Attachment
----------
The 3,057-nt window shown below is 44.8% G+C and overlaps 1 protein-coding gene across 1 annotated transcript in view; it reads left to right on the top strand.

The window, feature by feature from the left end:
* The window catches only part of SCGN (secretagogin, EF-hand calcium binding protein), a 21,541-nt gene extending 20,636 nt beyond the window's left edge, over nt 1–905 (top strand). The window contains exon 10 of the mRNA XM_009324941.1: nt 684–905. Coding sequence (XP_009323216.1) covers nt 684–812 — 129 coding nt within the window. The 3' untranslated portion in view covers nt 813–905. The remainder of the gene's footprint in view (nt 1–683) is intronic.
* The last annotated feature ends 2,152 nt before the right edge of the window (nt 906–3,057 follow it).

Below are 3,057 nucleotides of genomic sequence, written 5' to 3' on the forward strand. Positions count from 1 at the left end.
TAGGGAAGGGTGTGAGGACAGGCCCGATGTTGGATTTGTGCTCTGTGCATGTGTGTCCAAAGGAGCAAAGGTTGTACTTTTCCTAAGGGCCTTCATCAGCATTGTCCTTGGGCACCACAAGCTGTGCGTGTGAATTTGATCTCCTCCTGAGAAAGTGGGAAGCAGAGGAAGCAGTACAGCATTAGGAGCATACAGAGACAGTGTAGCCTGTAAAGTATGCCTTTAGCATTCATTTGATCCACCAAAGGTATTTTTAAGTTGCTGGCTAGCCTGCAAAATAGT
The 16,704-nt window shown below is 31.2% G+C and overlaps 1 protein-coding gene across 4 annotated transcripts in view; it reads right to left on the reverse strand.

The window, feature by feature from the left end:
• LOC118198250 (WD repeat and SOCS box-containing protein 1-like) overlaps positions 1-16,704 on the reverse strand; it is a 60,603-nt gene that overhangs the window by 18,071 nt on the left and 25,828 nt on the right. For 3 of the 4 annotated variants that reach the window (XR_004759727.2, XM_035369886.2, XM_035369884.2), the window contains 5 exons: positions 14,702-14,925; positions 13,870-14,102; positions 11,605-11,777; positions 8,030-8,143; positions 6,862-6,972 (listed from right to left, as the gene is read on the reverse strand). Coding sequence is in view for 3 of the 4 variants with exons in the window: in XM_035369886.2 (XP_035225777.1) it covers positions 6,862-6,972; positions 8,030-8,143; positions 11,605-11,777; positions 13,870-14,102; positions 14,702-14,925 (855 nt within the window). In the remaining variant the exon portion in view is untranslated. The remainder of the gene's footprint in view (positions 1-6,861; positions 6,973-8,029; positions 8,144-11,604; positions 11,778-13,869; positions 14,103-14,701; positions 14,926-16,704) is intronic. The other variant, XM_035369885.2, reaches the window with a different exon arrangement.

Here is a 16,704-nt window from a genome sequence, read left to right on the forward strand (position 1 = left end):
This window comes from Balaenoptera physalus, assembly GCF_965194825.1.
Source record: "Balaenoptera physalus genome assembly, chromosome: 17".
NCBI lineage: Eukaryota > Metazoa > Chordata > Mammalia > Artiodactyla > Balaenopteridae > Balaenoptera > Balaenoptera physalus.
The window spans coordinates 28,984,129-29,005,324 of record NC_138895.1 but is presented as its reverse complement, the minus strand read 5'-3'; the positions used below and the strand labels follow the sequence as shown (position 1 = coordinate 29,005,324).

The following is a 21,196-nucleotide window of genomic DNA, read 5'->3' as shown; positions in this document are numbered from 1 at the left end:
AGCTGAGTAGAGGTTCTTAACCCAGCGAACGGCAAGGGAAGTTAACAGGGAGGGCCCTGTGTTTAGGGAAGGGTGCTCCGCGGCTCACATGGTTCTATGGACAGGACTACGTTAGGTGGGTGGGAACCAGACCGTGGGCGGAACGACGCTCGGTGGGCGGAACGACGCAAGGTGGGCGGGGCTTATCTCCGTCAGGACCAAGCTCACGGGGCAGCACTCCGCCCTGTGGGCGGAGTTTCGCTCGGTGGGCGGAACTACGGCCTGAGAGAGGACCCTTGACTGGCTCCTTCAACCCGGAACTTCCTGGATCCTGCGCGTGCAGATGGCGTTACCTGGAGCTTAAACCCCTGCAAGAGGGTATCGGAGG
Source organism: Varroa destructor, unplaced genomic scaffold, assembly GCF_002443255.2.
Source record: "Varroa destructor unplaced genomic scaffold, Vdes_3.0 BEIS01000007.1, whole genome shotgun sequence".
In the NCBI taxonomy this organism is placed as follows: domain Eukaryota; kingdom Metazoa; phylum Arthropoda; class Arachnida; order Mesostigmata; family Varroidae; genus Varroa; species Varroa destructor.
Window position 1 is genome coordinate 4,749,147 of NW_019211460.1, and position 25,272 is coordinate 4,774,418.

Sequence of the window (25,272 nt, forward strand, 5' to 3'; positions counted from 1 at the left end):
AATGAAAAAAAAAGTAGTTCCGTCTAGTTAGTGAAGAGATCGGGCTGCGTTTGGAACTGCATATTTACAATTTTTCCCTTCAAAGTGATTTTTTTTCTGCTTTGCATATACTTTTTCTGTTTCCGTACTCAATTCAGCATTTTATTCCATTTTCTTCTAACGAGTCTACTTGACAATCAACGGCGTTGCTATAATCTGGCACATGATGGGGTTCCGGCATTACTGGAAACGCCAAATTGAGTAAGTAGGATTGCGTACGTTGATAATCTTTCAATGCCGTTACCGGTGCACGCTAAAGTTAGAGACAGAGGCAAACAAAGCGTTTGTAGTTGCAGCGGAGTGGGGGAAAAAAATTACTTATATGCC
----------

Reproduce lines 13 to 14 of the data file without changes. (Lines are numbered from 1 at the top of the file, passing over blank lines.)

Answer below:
NCBI lineage: Eukaryota > Metazoa > Chordata > Mammalia > Artiodactyla > Balaenopteridae > Balaenoptera > Balaenoptera physalus.
The window spans coordinates 28,984,129-29,005,324 of record NC_138895.1 but is presented as its reverse complement, the minus strand read 5'-3'; the positions used below and the strand labels follow the sequence as shown (position 1 = coordinate 29,005,324).